The outrage created by the Office of the Prosecutor-General’s planned combined training of magistrates and public prosecutors on matters relating to the Prevention of Organised Crime Act and money laundering came to a head when the Office of the Judiciary halted the action until further notice.
Bernhardt Kukuri, the Executive Director of the Office of the Judiciary said in a statement yesterday that an urgent meeting between his office, the Magistrates Commission, the Office of the Prosecutor General and the Law Society of Namibia resulted in the parties agreeing to reschedule the training for further engagement with stakeholders on the best way to proceed.
Earlier this week several legal practitioners raised serious concerns that the combined training of magistrates and public prosecutors will lead to the blurring of the line that separates judicial powers in Namibia. The law practitioners were united in their opinion that the continuation of the training would eventually lead to judicial chaos in Namibia.
Legal practitioners were unanimous in their opinion that circumstances, where prosecutors and magistrates receive the same training, will create a dire threat to the independence of Namibia’s judiciary.
The outraged legal practitioners stated that training, as well as the management of magistrates, should be provided by the Office of the Judiciary and not the Ministry of Justice to achieve a clear separation of powers in Namibia’s lower courts as is the situation with the Justices serving in the High Court and Supreme Court.
Kukuri in his statement said: “The remainder of the ongoing Prevention of Organised Crime (POCA) and Anti-Money Laundering training series which commenced on 17 – 18 April 2023 in Windhoek, Oshakati, and Keetmanshoop, organized by the Office of the ProsecutorGeneral to capacitate Namibian criminal justice system role players on technical aspects has been postponed.”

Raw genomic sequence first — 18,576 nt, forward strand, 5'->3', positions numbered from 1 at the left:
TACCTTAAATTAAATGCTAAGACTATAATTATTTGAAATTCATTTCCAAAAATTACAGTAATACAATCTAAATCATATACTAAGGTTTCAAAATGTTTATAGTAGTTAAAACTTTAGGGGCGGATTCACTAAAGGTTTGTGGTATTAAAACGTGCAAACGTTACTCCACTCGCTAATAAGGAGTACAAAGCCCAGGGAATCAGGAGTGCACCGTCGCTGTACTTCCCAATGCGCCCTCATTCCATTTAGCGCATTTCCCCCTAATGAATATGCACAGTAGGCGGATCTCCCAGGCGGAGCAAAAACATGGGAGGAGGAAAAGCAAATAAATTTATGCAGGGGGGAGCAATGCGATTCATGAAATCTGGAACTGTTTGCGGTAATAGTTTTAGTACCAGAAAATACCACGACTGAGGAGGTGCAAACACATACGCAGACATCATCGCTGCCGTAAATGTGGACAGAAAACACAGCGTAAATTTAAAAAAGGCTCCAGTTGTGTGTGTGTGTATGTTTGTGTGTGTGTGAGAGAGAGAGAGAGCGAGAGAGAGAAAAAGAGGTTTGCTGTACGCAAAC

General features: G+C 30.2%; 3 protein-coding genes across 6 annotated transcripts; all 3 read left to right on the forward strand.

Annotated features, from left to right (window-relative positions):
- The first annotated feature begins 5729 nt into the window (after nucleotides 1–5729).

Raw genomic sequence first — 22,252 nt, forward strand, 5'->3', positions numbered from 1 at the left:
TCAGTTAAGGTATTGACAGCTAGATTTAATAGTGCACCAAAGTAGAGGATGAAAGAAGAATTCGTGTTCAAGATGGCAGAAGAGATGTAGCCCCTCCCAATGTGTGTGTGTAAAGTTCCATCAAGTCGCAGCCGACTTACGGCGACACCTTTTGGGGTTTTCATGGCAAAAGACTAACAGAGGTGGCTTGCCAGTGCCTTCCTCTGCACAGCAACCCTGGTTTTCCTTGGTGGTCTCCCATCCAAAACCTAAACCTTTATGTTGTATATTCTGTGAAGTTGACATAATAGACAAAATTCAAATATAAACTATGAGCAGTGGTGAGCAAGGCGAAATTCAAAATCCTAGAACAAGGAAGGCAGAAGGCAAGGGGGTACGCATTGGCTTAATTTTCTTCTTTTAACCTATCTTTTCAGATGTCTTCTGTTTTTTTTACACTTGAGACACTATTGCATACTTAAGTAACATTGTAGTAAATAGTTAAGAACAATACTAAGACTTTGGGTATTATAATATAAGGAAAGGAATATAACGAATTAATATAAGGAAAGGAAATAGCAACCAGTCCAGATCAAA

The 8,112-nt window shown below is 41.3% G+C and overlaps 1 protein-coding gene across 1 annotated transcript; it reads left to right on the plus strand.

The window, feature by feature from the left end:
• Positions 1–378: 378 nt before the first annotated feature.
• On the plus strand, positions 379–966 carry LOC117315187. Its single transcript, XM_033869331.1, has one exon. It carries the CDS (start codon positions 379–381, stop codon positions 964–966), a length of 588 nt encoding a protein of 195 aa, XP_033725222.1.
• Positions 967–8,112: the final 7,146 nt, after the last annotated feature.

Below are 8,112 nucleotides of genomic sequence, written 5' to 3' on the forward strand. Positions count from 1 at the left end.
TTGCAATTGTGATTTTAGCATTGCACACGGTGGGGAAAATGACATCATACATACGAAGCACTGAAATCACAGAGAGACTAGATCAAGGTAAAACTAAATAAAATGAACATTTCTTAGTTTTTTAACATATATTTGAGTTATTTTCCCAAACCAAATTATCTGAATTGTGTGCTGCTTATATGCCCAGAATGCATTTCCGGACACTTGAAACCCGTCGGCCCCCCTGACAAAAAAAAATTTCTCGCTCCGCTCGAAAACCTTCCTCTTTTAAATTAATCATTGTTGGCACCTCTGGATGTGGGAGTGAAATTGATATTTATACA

Kukuri made the announcement following the invite of the Office of the Prosecutor-General to a range of actors in the Namibian justice system to attend the POCA and Anti-Money Laundering training series.
“However, a misunderstanding of the intended purpose of the training ensued due to a delayed communique,” Kukuri said.
He said that the training was organized to provide guidance to key criminal justice role players on section 32 of the Prevention of Organised Crime Act, Act no 29 of 2014 which deals with confiscation orders, and particularly confiscation inquiries.
Kukuri said that henceforth, a multi-sectorial stakeholder consultation will be arranged with a view to discussing modalities for future training for role players in the criminal justice system.
The platform will also identify areas of possible collective training from the different justice systems and subject matter experts from the various sectors for an all-inclusive training where all participants can share experiences and challenges as well as practical measures to address challenges.
“The Judiciary is committed to maintaining the rule of law and upholding its judicial independence in the execution of its mandate,” Kukuri concluded.